I've posted twice (here and here) on "The Tranformative Potential of Blogs for Research in Higher Education" by Jana Bouwma-Gearhart and James Bess, but don't feel I'm nearly done with the topic. After all, it is something I've been interested in for years.As I argue in the first of my books only blogging, The Rise … Continue reading More on Blogging as a Research Component
In their article "The Transformative Potential of Blogs for Research in Higher Education," Jana Bouwma-Gearhart and James Bess write:Blogging recognizes the message of social constructionism and the possibilities for new collaborative, real-time modes of information exchange that permit contributions from a vast number of potential expert collaborators from around the world. Blogging may allow for … Continue reading Using Blogs for Research and Writing in the Humanities
One of the biggest frustrations for me, as a scholar, is continual denigration (by certain academics) of my work as addressing only a "general audience." I can't be a "real" intellectual, you see, unless I write so that only a few specialists can parse my sentences and unearth my meaning. [It's also frustrating that I … Continue reading The Return of the Public Intellectual?
One development in the evolution towards neteracy is a broader appreciation of what it means to write without editing. That is, most bloggers and readers of blogs have become quite forgiving of the type of mechanical and grammatical errors most of us miss when going over our own writings. They are reading for content and … Continue reading Evolving to Neteracy: Comportment on the Web
Bill Keller, Executive Editor of The New York Times, recently spoke about the state of journalism. While his attitude is refreshing and his thoughts are generally on target, I do have a few nits to pick:Keller, when he speaks of the founders’ view of “the press” elides the fact that the conception of “the press” … Continue reading The Professional and the Amateur
In the premier issue of Bookmark, a new publication for supporters of the New York Public Library, is the excerpted transcript of a panel discussion held May 1 at the library. The participants were Dexter Filkins, a former New York Times correspondent in Baghdad, George Packer of The New Yorker, Dana Priest of The Washington … Continue reading Objectivity and Its Blinders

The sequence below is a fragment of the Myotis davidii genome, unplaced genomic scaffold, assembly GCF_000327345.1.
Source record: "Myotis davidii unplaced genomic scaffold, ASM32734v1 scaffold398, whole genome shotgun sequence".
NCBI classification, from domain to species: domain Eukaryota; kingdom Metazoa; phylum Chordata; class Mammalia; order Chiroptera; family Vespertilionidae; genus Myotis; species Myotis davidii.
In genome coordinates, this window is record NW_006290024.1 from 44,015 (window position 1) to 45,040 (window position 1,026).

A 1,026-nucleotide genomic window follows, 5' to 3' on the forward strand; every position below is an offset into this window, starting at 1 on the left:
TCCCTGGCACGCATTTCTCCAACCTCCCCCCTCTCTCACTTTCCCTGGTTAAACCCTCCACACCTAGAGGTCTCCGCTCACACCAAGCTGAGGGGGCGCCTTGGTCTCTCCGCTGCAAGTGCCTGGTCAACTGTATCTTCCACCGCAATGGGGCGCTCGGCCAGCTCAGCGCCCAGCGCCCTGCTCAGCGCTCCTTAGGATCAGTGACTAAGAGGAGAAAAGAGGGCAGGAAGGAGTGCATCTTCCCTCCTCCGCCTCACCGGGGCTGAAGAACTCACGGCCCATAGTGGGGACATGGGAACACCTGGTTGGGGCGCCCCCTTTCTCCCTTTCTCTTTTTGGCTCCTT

[This is the second blog diary in a series sparked by a teacher professional-development class that I taught, along with Marie Squerciati, at Kutztown University of Pennsylvania in June. The first can be found as an earlier entry here or here at Free Exchange on Campus, for whom I am writing this series, primarily.]Some educators … Continue reading From Social Networking to Serious Learning
[Cross-posted from Free Exchange on Campus]Last week, I co-taught a professional-development course for high-school teachers, "Classroom Blogs and Citizen Journalism," at Kutztown University of Pennsylvania. My colleague and I introduced the teachers to blogging software, but little of what we did, really, had much to do with technology.Why?As a culture, we've reached the point in … Continue reading Expanding Upon It!
[This review of mine appeared yesterday on the ePluribus Media Journal.]The Cult of the Amateur: How Today’s Internet Is Killing Our Culture (New York: Currency, 2007), by Andrew KeenAndrew Keen has written a book that attempts to be a take-down of citizen journalists and bloggers. Before I get into a close look at it let’s … Continue reading Going Down the Tubes?
In trying to define his “Web 2.0,” Tim O’Reilly lists Internet entities and aspects that he sees as part of “Web 1.0” and their 2.0 counterparts. The personal website, for example, is superseded by the blog in the Web 2.0 world. At the heart of the Web 2.0 concept is the idea that the web … Continue reading Blogging 2.0